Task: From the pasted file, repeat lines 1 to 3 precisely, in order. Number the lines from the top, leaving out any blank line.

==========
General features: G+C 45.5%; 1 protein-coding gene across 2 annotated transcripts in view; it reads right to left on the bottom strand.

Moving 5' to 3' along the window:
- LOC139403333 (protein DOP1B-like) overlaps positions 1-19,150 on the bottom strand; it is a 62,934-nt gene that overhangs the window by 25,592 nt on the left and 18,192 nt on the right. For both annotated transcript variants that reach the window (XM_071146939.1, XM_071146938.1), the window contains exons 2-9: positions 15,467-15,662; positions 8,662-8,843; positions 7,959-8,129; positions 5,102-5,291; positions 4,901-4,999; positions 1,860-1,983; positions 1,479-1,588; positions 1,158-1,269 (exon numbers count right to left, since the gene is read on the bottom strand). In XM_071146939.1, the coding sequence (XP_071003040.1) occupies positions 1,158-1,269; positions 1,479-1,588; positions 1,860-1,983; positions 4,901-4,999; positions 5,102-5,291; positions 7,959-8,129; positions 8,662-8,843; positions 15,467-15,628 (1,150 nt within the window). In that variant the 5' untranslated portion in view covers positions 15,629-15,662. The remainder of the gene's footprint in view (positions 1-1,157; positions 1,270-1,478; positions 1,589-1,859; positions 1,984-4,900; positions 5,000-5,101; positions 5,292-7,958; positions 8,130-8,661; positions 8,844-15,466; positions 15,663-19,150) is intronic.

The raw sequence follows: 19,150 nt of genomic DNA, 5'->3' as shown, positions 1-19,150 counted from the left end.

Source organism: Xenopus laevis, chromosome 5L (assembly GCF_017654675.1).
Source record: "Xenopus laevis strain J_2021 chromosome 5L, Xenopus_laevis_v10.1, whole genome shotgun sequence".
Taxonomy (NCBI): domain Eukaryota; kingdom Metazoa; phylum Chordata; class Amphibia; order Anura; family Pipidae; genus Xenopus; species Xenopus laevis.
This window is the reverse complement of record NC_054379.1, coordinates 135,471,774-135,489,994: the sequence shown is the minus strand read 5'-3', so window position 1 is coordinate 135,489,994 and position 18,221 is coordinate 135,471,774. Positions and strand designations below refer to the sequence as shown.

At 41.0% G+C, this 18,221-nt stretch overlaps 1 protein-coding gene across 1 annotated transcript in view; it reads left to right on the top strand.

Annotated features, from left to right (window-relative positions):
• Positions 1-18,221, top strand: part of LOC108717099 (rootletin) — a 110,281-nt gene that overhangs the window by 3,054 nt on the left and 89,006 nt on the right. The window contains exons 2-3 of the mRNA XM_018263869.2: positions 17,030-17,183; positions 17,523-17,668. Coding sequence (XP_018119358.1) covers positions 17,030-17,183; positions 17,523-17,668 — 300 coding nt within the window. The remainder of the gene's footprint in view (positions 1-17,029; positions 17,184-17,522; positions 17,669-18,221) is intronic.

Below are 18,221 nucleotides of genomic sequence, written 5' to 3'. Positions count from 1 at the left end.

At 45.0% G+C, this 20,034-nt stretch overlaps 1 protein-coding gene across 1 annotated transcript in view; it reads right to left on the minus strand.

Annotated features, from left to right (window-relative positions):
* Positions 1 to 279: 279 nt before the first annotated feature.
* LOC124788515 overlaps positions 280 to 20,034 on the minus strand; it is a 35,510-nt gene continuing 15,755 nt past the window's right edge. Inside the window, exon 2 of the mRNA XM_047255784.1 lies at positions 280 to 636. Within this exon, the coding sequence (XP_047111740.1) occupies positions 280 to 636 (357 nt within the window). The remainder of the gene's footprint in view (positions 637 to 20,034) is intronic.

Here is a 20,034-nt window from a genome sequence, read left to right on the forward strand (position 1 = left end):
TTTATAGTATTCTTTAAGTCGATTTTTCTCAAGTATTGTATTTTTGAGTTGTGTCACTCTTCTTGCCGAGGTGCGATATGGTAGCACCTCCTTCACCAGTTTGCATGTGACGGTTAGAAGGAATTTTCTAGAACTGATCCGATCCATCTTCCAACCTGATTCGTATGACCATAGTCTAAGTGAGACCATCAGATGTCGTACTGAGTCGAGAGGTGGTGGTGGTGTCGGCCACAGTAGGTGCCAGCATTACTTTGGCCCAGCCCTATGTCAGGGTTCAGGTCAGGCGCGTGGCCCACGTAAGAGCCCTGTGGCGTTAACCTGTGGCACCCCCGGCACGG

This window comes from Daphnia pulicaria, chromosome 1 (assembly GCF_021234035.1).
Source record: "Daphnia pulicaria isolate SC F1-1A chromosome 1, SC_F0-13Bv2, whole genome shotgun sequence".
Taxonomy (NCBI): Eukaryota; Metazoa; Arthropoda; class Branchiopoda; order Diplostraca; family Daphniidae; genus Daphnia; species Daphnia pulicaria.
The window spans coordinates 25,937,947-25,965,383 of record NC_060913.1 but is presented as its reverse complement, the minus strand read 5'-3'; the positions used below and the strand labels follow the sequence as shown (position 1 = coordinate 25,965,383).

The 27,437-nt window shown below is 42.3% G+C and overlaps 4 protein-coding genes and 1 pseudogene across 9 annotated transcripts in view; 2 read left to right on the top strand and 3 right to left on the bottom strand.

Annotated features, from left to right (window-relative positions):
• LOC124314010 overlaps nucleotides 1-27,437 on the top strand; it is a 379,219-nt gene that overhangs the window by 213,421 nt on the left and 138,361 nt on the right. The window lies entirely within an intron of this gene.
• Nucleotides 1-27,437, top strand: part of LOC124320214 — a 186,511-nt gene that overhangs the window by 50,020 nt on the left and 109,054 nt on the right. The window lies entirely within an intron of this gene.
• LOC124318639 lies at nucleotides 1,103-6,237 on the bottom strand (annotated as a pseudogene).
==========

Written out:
General features: G+C 45.5%; 1 protein-coding gene across 2 annotated transcripts in view; it reads right to left on the bottom strand.

Moving 5' to 3' along the window:
- LOC139403333 (protein DOP1B-like) overlaps positions 1-19,150 on the bottom strand; it is a 62,934-nt gene that overhangs the window by 25,592 nt on the left and 18,192 nt on the right. For both annotated transcript variants that reach the window (XM_071146939.1, XM_071146938.1), the window contains exons 2-9: positions 15,467-15,662; positions 8,662-8,843; positions 7,959-8,129; positions 5,102-5,291; positions 4,901-4,999; positions 1,860-1,983; positions 1,479-1,588; positions 1,158-1,269 (exon numbers count right to left, since the gene is read on the bottom strand). In XM_071146939.1, the coding sequence (XP_071003040.1) occupies positions 1,158-1,269; positions 1,479-1,588; positions 1,860-1,983; positions 4,901-4,999; positions 5,102-5,291; positions 7,959-8,129; positions 8,662-8,843; positions 15,467-15,628 (1,150 nt within the window). In that variant the 5' untranslated portion in view covers positions 15,629-15,662. The remainder of the gene's footprint in view (positions 1-1,157; positions 1,270-1,478; positions 1,589-1,859; positions 1,984-4,900; positions 5,000-5,101; positions 5,292-7,958; positions 8,130-8,661; positions 8,844-15,466; positions 15,663-19,150) is intronic.